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bitten by a tick, here's what to do

Bitten by a Tick?

Bitten by a Tick?

by Cory Tichauer, ND

bitten by a tick, here's what to doSo you’ve just been bitten by a tick and are wondering what to do now. This is a scenario that is becoming both more prevalent in the Rogue Valley as well as more concerning with an increased public awareness about tick borne illness. Unfortunately, these concerns are warranted as milder winters and a healthy deer and rodent population have contributed to the dissemination of tick-borne bacterial diseases including Lyme, Ehrlichia, Anaplasma, Rocky Mountain Spotted Fever, Babesia, Bartonella and others.

A 2010 Jackson County tick study headed by Southern Oregon Lyme Disease (SOLD) showed approximately 5% of the adult ticks (sample size approx. 185 ticks) harbored Borrelia burgdorferi, the bacteria responsible for Lyme. As well, a 1997 field study at two sites in Jackson County and one site in Josephine County demonstrated Borrelia infection rates of 4-6% in the adult Ixodes pacificus ticks and 18-19% in the rodent population (Thomas R. Burkot, 1999). To complicate things further, a preferred host for the adult Ixodes pacificus tick is the western fence lizard, which contains a thermostable borreliacidal factor that destroys the Lyme spirochetes in the tick; thereby reducing transmission potential. In contrast, the Ixodes nymphs, which are as small as a poppy seed, prefer grey squirrels and other rodents as hosts and, therefore, may have infestation rates as high as 20-30% (Thomas R. Burkot, 1999). What this means is that you could be bitten by a tick so small you didn’t even notice it or scratched it off thinking it was nothing more than an itch or a small scab.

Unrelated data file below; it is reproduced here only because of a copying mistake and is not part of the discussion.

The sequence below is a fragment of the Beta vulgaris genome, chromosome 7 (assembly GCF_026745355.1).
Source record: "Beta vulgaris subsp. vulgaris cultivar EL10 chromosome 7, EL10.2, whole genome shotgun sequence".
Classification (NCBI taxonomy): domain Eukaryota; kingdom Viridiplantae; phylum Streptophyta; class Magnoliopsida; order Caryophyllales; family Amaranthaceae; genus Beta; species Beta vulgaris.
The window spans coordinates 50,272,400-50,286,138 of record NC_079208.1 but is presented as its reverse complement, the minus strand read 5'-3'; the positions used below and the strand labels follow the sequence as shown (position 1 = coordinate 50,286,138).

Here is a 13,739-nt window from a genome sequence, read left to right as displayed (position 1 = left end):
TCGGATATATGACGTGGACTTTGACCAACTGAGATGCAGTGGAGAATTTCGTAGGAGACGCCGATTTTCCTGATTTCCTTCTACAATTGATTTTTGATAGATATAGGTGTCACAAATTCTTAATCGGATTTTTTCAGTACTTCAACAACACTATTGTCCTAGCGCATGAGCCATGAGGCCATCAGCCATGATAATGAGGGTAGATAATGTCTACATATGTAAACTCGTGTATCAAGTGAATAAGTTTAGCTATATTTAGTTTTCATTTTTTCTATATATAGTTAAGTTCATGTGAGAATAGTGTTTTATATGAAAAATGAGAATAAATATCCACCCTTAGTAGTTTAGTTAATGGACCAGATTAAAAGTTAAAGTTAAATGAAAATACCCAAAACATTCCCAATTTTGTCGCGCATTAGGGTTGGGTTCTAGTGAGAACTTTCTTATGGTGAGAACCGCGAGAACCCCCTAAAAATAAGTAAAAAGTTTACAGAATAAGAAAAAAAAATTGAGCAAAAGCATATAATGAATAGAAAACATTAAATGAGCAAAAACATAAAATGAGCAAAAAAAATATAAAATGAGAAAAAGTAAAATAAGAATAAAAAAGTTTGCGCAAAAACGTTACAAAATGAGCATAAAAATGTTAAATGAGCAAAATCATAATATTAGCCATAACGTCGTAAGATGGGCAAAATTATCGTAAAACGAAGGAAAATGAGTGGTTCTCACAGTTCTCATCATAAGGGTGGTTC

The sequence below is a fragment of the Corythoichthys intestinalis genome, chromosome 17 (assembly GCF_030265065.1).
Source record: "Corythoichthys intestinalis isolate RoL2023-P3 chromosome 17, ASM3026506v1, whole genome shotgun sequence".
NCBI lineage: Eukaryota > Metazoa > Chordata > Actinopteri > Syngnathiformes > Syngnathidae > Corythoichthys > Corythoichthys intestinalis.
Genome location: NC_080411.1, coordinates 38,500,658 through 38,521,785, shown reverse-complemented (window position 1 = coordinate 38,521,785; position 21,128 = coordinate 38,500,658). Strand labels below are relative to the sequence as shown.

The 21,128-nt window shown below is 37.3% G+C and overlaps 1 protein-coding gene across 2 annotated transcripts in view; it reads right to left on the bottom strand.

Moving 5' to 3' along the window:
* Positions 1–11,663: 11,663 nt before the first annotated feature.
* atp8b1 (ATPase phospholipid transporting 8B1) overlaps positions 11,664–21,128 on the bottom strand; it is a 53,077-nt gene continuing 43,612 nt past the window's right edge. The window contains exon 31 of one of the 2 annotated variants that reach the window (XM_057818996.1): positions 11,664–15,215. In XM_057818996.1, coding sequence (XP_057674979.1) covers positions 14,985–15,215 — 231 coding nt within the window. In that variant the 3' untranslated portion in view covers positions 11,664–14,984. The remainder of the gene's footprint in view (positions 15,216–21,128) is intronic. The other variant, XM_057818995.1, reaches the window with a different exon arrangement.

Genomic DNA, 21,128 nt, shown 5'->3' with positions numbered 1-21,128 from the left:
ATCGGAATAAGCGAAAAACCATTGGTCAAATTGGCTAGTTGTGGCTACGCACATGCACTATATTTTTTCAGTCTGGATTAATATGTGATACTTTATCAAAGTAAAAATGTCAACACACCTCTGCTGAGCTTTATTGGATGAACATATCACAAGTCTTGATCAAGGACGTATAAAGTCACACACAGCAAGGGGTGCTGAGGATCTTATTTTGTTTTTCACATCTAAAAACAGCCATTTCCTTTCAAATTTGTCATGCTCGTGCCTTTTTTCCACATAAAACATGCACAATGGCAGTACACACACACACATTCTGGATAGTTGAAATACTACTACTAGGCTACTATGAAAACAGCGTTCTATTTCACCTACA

Given this wide-spread epidemiology and the frequent interface between people and ticks, the CDC has categorized Lyme as the fasted spreading vector-borne illness in the country and reports over 30,000 new cases each year (CDC, 2002–2011) with an acknowledgement that this number may in fact be 10-fold higher implicating a whopping 300,000 new infections each year making Lyme an epidemic larger than AIDS, West Nile Virus and Avian Flu combined (Young, 1998).

The first thing to do if you have been bitten is take note of how long the tick has been attached or whether the tick is already engorged with blood. While Lyme can be transmitted within hours of a bite, the incidence is significantly reduced if the tick has been attached for less than 12 hours and the tick is properly removed. Nonetheless, a Lyme infection can never be excluded after a tick bite irrespective of the estimated duration of attachment time (Cook, 2015). The appropriate technique for tick removal is to grasp the tick with a fine tweezers, as close to the skin as possible, and gently pull it straight out. Squeezing the tick when removing it or aggravating it with the use of Vaseline, matches or chemicals can cause the tick to regurgitate its stomach contents into your body, significantly increasing the risk of Lyme transmission.

Since only 15-30% of Lyme disease cases start with the appearance of the characteristic bulls-eye rash (Kind, Schned, Anderson, & et al., 1999) and fewer than 50% of patients recall the presence of any rash (Krupp, Hyman, Grimson, & et al., 2003), this should not be a guideline for whether you get tested. In the initial infection stage, which typically occurs 7-21 days from the bite, a variety of flu-like symptoms may occur such as fever, fatigue, muscle and/or joint pain, swollen lymph nodes, headaches and altered mental status. The unexplained appearance of any of these symptoms following a trip outdoors should prompt a visit to a physician familiar with the diagnosis and treatment of Lyme.